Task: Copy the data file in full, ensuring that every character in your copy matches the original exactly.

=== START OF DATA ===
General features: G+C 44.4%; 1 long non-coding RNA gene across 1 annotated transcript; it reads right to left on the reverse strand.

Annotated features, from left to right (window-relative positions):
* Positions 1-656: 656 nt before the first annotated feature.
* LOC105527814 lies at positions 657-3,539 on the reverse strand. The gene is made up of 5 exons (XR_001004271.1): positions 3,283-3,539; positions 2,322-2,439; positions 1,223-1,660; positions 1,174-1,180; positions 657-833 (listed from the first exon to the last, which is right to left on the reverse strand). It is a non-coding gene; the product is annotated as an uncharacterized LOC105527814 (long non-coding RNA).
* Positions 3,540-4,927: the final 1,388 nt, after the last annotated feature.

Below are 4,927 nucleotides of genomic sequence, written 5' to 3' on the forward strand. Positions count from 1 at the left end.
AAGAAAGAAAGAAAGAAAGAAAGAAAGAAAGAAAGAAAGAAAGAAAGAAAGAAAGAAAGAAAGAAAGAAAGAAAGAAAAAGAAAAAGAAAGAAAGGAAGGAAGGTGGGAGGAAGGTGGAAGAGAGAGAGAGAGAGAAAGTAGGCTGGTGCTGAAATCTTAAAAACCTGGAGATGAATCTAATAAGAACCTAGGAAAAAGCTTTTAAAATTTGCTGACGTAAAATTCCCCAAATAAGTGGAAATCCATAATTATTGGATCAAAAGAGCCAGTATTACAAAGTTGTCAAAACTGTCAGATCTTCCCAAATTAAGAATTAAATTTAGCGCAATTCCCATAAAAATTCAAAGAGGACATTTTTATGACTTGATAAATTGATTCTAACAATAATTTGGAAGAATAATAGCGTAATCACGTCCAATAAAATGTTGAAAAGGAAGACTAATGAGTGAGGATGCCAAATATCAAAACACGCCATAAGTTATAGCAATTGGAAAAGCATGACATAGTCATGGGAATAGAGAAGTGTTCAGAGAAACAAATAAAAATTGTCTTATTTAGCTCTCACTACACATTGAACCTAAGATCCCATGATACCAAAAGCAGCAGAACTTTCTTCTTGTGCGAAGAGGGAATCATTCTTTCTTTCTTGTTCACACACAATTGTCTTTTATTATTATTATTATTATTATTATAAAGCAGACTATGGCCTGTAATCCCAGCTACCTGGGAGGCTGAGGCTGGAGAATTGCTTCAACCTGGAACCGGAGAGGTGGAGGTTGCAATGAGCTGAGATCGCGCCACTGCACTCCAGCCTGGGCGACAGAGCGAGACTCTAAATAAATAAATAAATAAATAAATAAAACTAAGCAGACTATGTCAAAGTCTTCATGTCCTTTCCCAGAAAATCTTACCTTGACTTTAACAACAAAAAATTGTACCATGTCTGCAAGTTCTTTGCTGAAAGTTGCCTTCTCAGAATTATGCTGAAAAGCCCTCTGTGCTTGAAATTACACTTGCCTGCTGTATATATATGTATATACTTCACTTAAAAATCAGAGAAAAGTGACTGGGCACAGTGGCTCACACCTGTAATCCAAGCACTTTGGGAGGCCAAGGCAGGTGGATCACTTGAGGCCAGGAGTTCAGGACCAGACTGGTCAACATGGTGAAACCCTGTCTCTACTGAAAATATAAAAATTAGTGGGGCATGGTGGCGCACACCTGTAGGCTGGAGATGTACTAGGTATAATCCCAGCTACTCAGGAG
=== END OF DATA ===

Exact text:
General features: G+C 44.4%; 1 long non-coding RNA gene across 1 annotated transcript; it reads right to left on the reverse strand.

Annotated features, from left to right (window-relative positions):
* Positions 1-656: 656 nt before the first annotated feature.
* LOC105527814 lies at positions 657-3,539 on the reverse strand. The gene is made up of 5 exons (XR_001004271.1): positions 3,283-3,539; positions 2,322-2,439; positions 1,223-1,660; positions 1,174-1,180; positions 657-833 (listed from the first exon to the last, which is right to left on the reverse strand). It is a non-coding gene; the product is annotated as an uncharacterized LOC105527814 (long non-coding RNA).
* Positions 3,540-4,927: the final 1,388 nt, after the last annotated feature.

Below are 4,927 nucleotides of genomic sequence, written 5' to 3' on the forward strand. Positions count from 1 at the left end.
AAGAAAGAAAGAAAGAAAGAAAGAAAGAAAGAAAGAAAGAAAGAAAGAAAGAAAGAAAGAAAGAAAGAAAGAAAGAAAAAGAAAAAGAAAGAAAGGAAGGAAGGTGGGAGGAAGGTGGAAGAGAGAGAGAGAGAGAAAGTAGGCTGGTGCTGAAATCTTAAAAACCTGGAGATGAATCTAATAAGAACCTAGGAAAAAGCTTTTAAAATTTGCTGACGTAAAATTCCCCAAATAAGTGGAAATCCATAATTATTGGATCAAAAGAGCCAGTATTACAAAGTTGTCAAAACTGTCAGATCTTCCCAAATTAAGAATTAAATTTAGCGCAATTCCCATAAAAATTCAAAGAGGACATTTTTATGACTTGATAAATTGATTCTAACAATAATTTGGAAGAATAATAGCGTAATCACGTCCAATAAAATGTTGAAAAGGAAGACTAATGAGTGAGGATGCCAAATATCAAAACACGCCATAAGTTATAGCAATTGGAAAAGCATGACATAGTCATGGGAATAGAGAAGTGTTCAGAGAAACAAATAAAAATTGTCTTATTTAGCTCTCACTACACATTGAACCTAAGATCCCATGATACCAAAAGCAGCAGAACTTTCTTCTTGTGCGAAGAGGGAATCATTCTTTCTTTCTTGTTCACACACAATTGTCTTTTATTATTATTATTATTATTATTATAAAGCAGACTATGGCCTGTAATCCCAGCTACCTGGGAGGCTGAGGCTGGAGAATTGCTTCAACCTGGAACCGGAGAGGTGGAGGTTGCAATGAGCTGAGATCGCGCCACTGCACTCCAGCCTGGGCGACAGAGCGAGACTCTAAATAAATAAATAAATAAATAAATAAAACTAAGCAGACTATGTCAAAGTCTTCATGTCCTTTCCCAGAAAATCTTACCTTGACTTTAACAACAAAAAATTGTACCATGTCTGCAAGTTCTTTGCTGAAAGTTGCCTTCTCAGAATTATGCTGAAAAGCCCTCTGTGCTTGAAATTACACTTGCCTGCTGTATATATATGTATATACTTCACTTAAAAATCAGAGAAAAGTGACTGGGCACAGTGGCTCACACCTGTAATCCAAGCACTTTGGGAGGCCAAGGCAGGTGGATCACTTGAGGCCAGGAGTTCAGGACCAGACTGGTCAACATGGTGAAACCCTGTCTCTACTGAAAATATAAAAATTAGTGGGGCATGGTGGCGCACACCTGTAGGCTGGAGATGTACTAGGTATAATCCCAGCTACTCAGGAG